Davies - The setting of the Sermon on the Mount

W. D. Davies - The setting of the Sermon on the Mount
The evidence presented above sufficiently justifies the claim that despite the 'doctrine' of the immutability of Torah, there were also occasional expressions of expectations that Тorah would suffer modification in the Messianic Age. There were some Halakoth which would cease to be applicable in that Age; others, by contrast, would acquire а new relevance.
It is important, however, to recognize explicitly that most, if not all, the changes envisaged were deemed to occur within the context of the existing Torah and presuppose the continuance of its validity. Moreover, the changes contemplated imply no necessary diminution in what we may be allowed to term the severity of the yoke of the Torah. On the contrary, that yoke, in some passages, was expected to become even heavier than in this age (see especially Midrash Tehillim cxlvi. 7). In addition we have to point out that much of the traditional Christian interpretation of some of the passages cited does violence to the text and has to be rejected. It may also be helpful to state at this point that in all the passages so far quoted the reference probably is to the Messianic Age as such.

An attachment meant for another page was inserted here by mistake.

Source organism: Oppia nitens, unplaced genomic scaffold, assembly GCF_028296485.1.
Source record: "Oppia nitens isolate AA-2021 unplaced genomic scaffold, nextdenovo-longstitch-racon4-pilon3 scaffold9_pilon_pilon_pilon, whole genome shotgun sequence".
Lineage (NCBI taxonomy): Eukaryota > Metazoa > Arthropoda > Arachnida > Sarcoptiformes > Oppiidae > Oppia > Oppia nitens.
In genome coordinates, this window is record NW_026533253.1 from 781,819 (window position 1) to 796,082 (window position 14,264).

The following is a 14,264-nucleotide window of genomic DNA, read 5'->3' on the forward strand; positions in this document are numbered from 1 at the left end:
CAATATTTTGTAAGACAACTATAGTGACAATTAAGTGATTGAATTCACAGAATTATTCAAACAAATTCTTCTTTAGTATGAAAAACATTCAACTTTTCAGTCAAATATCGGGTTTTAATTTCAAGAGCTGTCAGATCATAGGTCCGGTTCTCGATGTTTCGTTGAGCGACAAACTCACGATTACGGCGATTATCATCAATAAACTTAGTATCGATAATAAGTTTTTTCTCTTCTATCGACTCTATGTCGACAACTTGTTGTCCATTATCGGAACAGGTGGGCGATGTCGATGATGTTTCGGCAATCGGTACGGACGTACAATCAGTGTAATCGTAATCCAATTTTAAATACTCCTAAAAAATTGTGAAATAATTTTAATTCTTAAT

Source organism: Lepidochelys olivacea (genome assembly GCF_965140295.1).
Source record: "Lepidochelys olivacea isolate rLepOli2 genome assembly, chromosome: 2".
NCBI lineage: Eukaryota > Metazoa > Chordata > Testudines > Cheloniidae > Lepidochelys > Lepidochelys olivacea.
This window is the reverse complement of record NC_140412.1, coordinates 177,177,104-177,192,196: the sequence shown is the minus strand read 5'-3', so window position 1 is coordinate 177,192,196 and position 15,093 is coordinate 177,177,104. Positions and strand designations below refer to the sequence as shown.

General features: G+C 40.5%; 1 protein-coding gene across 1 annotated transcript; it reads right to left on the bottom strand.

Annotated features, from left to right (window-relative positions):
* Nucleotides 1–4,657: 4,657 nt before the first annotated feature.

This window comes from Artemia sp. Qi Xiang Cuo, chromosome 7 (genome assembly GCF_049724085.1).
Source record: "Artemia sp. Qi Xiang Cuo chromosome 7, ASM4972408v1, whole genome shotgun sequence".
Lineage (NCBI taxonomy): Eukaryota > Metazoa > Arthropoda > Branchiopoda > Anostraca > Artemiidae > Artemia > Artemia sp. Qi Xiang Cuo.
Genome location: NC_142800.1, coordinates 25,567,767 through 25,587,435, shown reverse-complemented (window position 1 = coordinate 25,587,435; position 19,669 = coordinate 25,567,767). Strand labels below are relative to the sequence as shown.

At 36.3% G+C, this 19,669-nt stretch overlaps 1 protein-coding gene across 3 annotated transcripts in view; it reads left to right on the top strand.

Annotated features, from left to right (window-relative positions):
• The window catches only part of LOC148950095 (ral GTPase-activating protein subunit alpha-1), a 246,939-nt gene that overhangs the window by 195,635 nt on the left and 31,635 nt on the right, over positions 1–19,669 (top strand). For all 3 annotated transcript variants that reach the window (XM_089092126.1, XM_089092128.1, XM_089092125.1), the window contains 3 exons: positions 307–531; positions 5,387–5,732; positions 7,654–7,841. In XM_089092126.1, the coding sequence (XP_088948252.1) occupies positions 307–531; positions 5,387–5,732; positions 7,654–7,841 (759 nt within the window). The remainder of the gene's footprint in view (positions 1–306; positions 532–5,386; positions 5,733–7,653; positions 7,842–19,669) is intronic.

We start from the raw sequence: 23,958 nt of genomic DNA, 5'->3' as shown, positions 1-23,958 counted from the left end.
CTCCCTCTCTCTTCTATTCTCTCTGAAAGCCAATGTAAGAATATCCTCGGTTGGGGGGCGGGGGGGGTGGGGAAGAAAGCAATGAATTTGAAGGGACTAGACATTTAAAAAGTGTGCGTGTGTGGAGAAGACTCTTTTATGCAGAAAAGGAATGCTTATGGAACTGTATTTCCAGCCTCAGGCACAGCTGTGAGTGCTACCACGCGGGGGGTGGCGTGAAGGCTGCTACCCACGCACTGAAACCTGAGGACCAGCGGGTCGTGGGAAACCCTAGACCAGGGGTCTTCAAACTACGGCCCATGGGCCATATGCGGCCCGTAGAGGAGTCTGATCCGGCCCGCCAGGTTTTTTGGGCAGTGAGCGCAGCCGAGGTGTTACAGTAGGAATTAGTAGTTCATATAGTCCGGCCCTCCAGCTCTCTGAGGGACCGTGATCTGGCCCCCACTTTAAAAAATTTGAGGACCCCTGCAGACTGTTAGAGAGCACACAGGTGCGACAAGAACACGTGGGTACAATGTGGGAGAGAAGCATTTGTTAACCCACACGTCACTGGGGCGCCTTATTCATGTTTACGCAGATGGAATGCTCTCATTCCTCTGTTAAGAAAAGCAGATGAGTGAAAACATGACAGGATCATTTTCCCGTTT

W. D. Davies - The setting of the Sermon on the Mount

Cambridge, at the University Press 1964 - 565 p.

W. D. Davies - The setting of the Sermon on the Mount - Contents

Preface  page   

I. Introductory

II. The Setting in Matthew

  • 1. Pentateuch motifs 
  • 2. New Exodus and New Moses
    • (а) The treatment of Mark and Q  
    • (h) Material peculiar to Matthew 
    • (с) Miracles
  • 3. Mosaic categories transcended
    • (а) The Christian life
    • (h) Terminology

III. The Setting in Jewish Messianic Expectation

  1. The Old Testament
  2. The Apocrypha, Pseudepigrapha and Dead Sea Scrolls
  3. The Rabbinical sources

IV. The Setting in the Contemporary Judaism 

  1. Gnosticism
  2. The Dead Sea Sect
  3. Jamnia 

V. The Setting in the Early Church

  1. Anti-Paulinism
  2. Paul and Tradition
  3. Q and Crisis; Catechesis; the Pastorals 
  4. М and Gemara
  5. The Epistle of James and the Johannine Sources

VI. The Setting in the Ministry of Jesus

  1. Transmission of his words
  2. The Teacher 
  3. The Eschatological Preacher